Local consumers have say in development process of first indigenous automobile

Published 25.06.2019 00:18

As Turkey's Automobile Joint Venture Group (TOGG), a group formed of five of the largest Turkish industrialists that will develop Turkey's first domestically manufactured automobile, leaves its first year behind, works on the project continue at full speed. During the development process, consumers have had a say in the design of the first domestic car, expected to be presented in December. Consumers were asked about their needs and expectations, which were taken into account in the process of the car's interior and exterior design.

In November 2017, Turkey rolled up its sleeves to design and manufacture its first indigenous automobile in a joint venture formed by five of the largest Turkish industrialists, all experienced in their own areas of operation.

Five domestic firms

–Anadolu Group, BMC, Kök Group, Türkcell and Zorlu Holding, with 19 percent shares each, and the Union of Chambers and Commodity Exchanges of Turkey (TOBB) with 5 percent of the shares will jointly lead the joint venture TOGG.

While a prototype is being prepared, work is underway to determine the brand and model name. TOGG plans to showcase the prototype of the car and unveil the brand in December. The car, for which mass production will kick off in 2021, is projected to hit Turkish streets in 2022.

According to the program, the first vehicle to be available for sale will be C-SUV, yet the plan of the project envisions the production of five models by 2030. In addition, the facelift of three models will be carried out during the process.

Explaining why they chose a vehicle in the C-SUV segment, TOGG CEO Gürcan Karakaş said, "As soon as we started off, a survey was done with over 2,000 people from around the country. We found that the demand for an SUV in the C segment is high in our country's market. According to estimates, the sedan market will grow 1 to 2 percent in seven or eight years, while the SUV market will grow over 8 percent. That is why we decided that our first product would be the C-SUV."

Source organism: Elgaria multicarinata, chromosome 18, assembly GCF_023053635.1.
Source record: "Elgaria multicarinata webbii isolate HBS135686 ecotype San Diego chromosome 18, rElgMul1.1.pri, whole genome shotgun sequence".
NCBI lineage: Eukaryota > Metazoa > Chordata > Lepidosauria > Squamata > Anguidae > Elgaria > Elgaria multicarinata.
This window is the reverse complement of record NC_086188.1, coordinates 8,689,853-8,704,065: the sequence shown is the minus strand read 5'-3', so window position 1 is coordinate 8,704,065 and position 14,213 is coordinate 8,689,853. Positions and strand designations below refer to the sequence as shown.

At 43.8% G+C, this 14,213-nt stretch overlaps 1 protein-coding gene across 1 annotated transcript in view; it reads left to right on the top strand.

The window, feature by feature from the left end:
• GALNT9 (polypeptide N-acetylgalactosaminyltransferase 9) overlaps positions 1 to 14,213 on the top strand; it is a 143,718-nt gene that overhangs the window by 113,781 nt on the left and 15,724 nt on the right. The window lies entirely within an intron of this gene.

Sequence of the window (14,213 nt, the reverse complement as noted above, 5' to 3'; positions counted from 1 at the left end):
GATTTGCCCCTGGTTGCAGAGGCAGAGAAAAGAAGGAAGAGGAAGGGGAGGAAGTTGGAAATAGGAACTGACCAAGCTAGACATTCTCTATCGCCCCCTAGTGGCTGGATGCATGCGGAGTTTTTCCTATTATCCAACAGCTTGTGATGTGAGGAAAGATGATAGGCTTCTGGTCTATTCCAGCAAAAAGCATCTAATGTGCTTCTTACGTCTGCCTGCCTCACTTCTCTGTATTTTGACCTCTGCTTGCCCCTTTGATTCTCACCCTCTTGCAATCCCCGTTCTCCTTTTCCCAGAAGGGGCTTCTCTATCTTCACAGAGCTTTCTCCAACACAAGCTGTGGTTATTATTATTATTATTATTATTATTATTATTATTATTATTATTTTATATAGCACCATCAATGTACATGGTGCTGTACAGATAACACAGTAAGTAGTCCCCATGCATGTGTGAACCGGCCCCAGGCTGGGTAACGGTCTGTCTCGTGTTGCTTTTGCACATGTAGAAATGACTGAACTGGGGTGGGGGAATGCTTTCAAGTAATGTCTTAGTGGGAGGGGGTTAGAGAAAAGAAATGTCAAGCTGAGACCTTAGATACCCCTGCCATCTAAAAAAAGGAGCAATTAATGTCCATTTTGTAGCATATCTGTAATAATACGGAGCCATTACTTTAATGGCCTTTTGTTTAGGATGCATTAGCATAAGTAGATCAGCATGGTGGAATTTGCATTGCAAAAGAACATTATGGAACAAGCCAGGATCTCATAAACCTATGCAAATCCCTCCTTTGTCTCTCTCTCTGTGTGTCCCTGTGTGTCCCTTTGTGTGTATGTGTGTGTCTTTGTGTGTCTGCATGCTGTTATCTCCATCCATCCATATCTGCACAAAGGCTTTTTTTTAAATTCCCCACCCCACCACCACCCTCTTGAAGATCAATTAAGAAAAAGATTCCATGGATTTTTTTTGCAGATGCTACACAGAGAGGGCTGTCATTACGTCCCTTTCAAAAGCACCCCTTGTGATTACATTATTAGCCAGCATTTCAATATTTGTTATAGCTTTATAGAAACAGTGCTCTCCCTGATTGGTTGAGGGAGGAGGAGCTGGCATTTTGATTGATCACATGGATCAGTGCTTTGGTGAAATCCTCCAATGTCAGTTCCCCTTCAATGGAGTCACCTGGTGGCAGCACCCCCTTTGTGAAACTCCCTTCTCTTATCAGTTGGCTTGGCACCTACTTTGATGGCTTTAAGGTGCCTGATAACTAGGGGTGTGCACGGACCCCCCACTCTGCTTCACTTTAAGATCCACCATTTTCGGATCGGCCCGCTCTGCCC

Industry and Technology Minister Mustafa Varank last month said the indigenous automobile will be fully electric with a 500-kilometer range.

Indicating that TOGG embarked on a journey to implement a development process of a product that is the best of the best, Karakaş further noted that they examined close to 20 startup companies in the field of mobility with Boston Consulting Group (BCG), from whom they receive consulting services, adding that they established their plans accordingly. Replying to critics that it was late for Turkey's automobile, Karakaş said, "Due to the nature of the business, we are already managing a process that is not short."

"Because developing an electric vehicle from scratch is a much different process than converting an existing vehicle into electric, naturally it takes longer. What we do at the same time, we create a brand and bring out much more than an automobile, namely an ecosystem," Karakaş added.

He further emphasized they are working with a team that has worldwide competence.

"Our team is made up of friends who have worked globally and who have no less than 13 to 15 years of experience. Since we see our employees at the heart of everything, we hire suitable people with the best personal experience in the field," Karakaş noted.

The domestically manufactured automobile initiative came after repeated calls from President Recep Tayyip Erdoğan for a joint car project by the Union of Chambers and Commodity Exchanges of Turkey (TOBB) and the Science, Industry and Technology Ministry.

Turkey attempted to produce its first domestically produced car in 1961 - the Devrim (Revolution) was unsuccessful after production and was halted following the first prototypes.

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